As carbon forks became more popular, a number of different fabrication techniques were developed and in some cases dropped. Time's Equipe Pro, for example, started with a steel steerer bonded to an aluminum crown. Then pre woven carbon and polypropylene "socks" were drawn over flexible foam blade cores up onto the aluminum crown. Before the assembly was placed in the mold for resin injection and curing, a small piece of carbon cloth was wrapped down the front of the crown, underneath and up the back, very clean.

WoundUp continues today using a wound blade design bonded into a machined aluminum crown. This design gives WoundUp a great deal of control over the ride and performance characteristics of their forks, more than other forks we have tested. It also makes it relatively easy for them to make up custom forks with differing brake clearances, etc.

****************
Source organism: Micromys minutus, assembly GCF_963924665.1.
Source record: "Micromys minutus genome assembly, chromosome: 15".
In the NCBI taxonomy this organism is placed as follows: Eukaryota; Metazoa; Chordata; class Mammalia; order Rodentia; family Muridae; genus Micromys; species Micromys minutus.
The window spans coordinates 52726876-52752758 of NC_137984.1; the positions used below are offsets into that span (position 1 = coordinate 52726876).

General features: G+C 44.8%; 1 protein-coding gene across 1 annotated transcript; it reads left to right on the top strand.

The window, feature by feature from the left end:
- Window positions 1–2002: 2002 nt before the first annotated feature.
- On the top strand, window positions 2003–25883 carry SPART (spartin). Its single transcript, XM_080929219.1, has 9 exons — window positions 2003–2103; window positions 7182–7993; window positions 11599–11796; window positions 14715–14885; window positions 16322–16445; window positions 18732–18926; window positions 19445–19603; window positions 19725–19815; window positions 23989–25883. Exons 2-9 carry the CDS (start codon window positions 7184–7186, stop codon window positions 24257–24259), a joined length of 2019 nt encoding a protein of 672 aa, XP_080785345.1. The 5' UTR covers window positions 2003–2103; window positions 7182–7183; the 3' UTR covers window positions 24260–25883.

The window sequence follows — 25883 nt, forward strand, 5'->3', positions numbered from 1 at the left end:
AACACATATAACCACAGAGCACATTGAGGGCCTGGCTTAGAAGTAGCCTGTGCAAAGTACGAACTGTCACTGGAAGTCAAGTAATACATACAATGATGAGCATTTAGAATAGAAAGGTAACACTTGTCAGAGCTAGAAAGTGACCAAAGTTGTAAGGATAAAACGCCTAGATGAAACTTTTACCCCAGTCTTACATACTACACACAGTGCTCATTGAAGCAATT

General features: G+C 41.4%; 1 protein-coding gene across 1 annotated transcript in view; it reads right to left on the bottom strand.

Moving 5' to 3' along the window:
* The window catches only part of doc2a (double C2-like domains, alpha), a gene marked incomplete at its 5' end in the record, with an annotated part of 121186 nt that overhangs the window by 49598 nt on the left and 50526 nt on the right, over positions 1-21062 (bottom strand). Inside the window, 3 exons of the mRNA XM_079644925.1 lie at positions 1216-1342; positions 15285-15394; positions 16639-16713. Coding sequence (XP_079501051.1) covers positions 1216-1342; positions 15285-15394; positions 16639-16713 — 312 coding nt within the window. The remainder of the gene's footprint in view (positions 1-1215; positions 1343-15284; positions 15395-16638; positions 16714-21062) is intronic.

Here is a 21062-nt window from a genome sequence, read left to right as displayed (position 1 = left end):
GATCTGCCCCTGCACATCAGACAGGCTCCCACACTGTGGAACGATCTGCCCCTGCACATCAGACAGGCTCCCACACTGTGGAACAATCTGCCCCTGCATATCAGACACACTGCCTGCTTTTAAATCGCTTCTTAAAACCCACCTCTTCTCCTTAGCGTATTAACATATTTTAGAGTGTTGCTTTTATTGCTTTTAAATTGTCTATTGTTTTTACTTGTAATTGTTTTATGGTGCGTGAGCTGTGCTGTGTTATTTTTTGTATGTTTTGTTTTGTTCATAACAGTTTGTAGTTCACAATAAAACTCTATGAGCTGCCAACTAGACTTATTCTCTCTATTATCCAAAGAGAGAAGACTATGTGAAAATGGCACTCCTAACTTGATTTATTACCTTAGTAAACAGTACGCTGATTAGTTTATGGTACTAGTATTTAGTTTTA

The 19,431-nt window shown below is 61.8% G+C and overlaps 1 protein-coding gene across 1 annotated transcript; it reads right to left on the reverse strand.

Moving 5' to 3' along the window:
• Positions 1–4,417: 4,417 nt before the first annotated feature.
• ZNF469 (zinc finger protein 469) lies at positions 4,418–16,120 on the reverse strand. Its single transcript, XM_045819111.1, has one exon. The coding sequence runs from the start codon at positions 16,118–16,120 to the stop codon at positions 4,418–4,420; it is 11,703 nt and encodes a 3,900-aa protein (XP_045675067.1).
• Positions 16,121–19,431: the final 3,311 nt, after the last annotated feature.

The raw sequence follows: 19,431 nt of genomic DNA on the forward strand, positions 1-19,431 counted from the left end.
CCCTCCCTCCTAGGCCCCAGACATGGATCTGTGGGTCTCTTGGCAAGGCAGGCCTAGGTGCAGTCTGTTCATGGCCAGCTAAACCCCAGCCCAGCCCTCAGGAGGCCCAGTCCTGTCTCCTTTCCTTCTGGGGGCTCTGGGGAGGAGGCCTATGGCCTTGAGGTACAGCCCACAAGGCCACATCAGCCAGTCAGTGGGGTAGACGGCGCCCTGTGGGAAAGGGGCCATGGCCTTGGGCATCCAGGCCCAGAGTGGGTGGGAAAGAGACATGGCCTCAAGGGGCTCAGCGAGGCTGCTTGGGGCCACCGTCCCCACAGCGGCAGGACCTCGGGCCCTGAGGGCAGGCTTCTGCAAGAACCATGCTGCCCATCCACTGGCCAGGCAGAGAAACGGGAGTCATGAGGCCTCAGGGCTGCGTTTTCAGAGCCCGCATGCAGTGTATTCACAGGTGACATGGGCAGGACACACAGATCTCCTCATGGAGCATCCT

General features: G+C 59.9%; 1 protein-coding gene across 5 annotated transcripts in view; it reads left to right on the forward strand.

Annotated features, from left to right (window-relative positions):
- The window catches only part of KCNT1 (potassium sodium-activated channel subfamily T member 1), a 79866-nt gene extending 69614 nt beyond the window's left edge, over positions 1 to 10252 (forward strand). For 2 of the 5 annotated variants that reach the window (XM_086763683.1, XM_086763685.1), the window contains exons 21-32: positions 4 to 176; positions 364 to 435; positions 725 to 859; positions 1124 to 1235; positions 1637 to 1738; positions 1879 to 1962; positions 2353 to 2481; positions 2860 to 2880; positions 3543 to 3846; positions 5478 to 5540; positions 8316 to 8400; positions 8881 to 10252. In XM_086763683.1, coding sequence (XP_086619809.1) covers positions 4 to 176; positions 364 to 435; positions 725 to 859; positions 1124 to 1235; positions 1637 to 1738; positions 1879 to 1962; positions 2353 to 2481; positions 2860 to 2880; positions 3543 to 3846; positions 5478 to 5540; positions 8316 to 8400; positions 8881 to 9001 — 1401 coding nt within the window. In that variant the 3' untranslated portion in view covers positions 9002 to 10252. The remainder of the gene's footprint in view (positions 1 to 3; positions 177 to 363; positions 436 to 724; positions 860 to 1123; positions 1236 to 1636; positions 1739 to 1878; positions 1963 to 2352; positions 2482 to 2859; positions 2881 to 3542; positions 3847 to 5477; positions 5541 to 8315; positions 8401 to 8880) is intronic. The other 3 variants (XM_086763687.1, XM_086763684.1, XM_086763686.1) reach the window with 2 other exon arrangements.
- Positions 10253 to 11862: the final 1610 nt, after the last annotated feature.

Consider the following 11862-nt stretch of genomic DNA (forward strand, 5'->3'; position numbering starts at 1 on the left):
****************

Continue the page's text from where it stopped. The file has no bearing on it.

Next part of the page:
The most popular high-end forks today use either "Full Carbon" or "Carbon Rooting" technology. Properly manufactured carbon rooted forks give the most reliable ultra-light weight forks. The AlphaQ "Sub3" fork in the 1" size tips the scales at 289 grams and they now offer a "2.7" version. The lightest forks, those under about 330 grams do all suffer one way or another in the control department.

Time Fork Ride and History